So I watched On the Lot on Monday (May 28) night so that we’d have things to talk about, dear readers.
The only problem is that none of you watched with me.
The audience for the first Monday night airing of On the Lot was small. All together now: How small was it? I don’t have a punchline here, actually. It averaged fewer than 2.9 million viewers, a figure so low that not only would a House repeat have performed better (that goes without saying), but FOX would have gotten better ratings with an episode of Drive. Or Justice. Or even Vanished. That’s LOW.
And this isn’t one of those situations where it might be wise to let On the Lot find its audience. That’s not going to happen. The show stinks.
Problem No. 1: Aspiring filmmakers are an insufferable lot, far worse than aspiring models, singers or even chefs. And I say that even though, as a film school grad myself, some of my best friends are aspiring filmmakers. But when an On the Lot contestant like Marty Martin turns in an obnoxiously derivative one-minute trailer as his comedy film and then claims that the filmmaker he most compares himself to is "Marty Martin," somebody at FOX must be banging their head against a brick wall.
Problem No. 2: It’s certainly possible to find a good student or amateur film, particularly in this age of digital video and easily accessible editing technology. But few things in life are less pleasant than watching 18 student films in a two-hour period. Even best case scenario, you’re going to get a qualitative ratio like a dozen viewers saw on Monday: One or two really good films, three or four films with excellent concepts or executions (but not both), five entirely mediocre films and 10 awful films.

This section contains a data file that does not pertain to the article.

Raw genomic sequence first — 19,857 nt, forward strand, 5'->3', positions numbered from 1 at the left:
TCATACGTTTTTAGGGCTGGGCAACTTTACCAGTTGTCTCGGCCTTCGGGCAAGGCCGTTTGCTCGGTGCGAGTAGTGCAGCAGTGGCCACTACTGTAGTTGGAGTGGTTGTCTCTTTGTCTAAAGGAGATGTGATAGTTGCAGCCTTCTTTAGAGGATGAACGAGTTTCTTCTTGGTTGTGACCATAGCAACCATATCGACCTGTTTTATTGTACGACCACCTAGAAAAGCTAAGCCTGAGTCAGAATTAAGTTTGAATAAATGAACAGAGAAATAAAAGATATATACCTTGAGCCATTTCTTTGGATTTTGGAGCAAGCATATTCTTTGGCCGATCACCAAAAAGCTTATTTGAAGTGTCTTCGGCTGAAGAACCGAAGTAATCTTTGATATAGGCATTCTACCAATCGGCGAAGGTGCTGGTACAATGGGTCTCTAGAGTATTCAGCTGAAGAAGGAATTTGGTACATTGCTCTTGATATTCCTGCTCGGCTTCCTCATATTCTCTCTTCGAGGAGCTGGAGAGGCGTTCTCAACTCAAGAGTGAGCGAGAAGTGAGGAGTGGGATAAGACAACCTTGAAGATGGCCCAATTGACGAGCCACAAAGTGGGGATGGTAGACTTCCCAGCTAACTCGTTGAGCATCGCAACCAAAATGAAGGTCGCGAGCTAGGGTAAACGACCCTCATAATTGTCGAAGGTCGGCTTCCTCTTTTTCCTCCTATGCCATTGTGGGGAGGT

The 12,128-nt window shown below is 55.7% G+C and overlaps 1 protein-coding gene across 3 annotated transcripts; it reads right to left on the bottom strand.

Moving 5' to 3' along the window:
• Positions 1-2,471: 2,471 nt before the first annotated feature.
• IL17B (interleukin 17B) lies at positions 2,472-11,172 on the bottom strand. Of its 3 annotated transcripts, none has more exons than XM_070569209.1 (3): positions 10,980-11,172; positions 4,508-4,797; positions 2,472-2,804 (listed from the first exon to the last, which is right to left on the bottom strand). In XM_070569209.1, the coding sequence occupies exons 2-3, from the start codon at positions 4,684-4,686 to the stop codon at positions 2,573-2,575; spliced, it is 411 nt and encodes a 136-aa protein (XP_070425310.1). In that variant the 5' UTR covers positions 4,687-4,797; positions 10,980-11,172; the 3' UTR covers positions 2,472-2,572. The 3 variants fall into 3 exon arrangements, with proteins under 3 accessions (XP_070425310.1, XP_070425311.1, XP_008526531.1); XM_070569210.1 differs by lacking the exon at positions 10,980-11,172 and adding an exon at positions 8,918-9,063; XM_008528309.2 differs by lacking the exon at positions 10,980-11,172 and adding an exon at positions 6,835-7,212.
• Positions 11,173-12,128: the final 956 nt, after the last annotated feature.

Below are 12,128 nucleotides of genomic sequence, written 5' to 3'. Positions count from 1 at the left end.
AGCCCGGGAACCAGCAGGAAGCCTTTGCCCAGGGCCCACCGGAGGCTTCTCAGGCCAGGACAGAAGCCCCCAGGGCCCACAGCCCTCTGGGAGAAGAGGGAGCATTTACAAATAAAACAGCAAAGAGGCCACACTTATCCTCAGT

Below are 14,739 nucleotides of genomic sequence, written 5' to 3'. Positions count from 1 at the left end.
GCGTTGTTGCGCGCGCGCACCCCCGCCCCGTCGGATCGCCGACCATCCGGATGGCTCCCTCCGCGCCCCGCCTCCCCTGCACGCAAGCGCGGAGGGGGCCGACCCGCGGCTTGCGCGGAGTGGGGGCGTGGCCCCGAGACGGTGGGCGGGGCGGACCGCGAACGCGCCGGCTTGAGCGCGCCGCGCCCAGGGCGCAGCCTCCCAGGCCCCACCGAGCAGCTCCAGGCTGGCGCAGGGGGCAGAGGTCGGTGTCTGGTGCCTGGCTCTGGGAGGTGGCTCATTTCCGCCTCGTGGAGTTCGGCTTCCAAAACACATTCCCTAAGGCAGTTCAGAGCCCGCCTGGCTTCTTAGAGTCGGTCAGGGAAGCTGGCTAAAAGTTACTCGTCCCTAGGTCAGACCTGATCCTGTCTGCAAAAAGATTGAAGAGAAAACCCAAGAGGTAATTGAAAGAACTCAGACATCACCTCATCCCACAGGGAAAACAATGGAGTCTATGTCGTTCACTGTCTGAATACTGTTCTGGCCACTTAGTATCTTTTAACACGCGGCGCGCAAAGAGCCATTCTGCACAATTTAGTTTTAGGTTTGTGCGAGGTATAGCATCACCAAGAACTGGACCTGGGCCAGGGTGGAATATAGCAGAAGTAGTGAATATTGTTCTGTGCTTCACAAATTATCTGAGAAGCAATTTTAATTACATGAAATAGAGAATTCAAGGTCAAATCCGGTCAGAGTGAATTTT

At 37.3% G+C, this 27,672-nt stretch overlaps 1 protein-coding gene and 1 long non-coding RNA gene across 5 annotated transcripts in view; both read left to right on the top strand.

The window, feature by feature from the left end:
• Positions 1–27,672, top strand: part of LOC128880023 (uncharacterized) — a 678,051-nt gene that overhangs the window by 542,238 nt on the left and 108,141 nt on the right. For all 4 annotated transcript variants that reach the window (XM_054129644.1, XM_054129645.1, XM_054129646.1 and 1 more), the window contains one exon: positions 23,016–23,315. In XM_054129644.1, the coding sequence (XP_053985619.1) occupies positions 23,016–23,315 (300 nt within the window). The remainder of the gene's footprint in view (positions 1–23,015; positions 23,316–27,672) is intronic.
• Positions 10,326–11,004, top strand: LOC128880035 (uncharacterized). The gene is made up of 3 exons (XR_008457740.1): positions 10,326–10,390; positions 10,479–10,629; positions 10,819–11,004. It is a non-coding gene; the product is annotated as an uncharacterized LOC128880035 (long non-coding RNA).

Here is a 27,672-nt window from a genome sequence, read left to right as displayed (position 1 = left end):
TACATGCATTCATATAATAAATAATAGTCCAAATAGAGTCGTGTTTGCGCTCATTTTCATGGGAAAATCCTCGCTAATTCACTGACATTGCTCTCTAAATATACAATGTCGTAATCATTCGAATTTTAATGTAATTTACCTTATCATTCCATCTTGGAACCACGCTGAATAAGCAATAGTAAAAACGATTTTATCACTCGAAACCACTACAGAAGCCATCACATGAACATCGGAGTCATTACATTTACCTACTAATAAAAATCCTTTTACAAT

Problem No. 3: If you walk into a room and sing for one minute, I have a pretty good idea of whether or not you have a good voice. If you bring me your five photo portfolio, I have a decent gauge of whether or not you can be a model. After a couple meals, I can tell if you can cook. But making the greatest one-minute comedy in the history of the universe doesn’t make you a good filmmaker. Making 10 one-minute films in every genre imaginable barely reaches the tip of the iceberg toward proving if you have the ability to make a two-hour movie.
Problem No. 4: The prize sounds good, but it’s total bunk. OK, a million dollar anything is pretty sweet, but DreamWorks doesn’t really greenlight very many movies, particularly since it got folded into Paramount. As few movies as DreamWorks greenlights, the number of movies that go forward without a name like Steven Spielberg or Michael Bay or Peter Jackson attached is so small it’s a statistical anomaly. The winner will get a million dollars and a year to sit in an office and write, but nobody’s getting the chance to make a DreamWorks movie out of this show, particularly given its ratings.
Some quick thoughts on Monday’s screened comedies:
The Good: Zach Lipovsky’s The Danger Zone was the only short I felt inclined to go online to vote for. I liked the concept for Shira-Lee Shalit’s The Check-Out, the simplicity of Will Bigham’s Lucky Penny and the visual flair of Phil Hawkins’ Please Hold.
The Bad: I already mentioned Marty Martin’s The Big Bad Heist, which was neither a comedy nor a short film and therefore should probably merit his immediate elimination anyway. Kenny Luby’s Wack Alley Cab played less as a parody of late-night local access commercials and more as the obnoxious thing itself. And Jessica Brillhart managed to bungle a simple lightbulb joke.
The Ugly: In Jason Epperson’s Ghetta Rhoom, a mentally handicapped man is mocked, beaten up, hit by a car and sent to hell. The filmmaker told the judges that the main character was just supposed to be a nerd. Oh. That makes it funny?
The Just-Plain-Weird: This goes to the judges, who seemed hard-pressed to offer any kind of constructive criticism. It was particularly awkward to watch Garry Marshall tell every female contestant that they should only make gender-specific movies. That, Garry, is the kind of thinking that keeps your sister Penny from being able to make movies in Hollywood.
Did anybody else watch last night’s show? Thoughts? And if you didn’t watch, why aren’t you watching?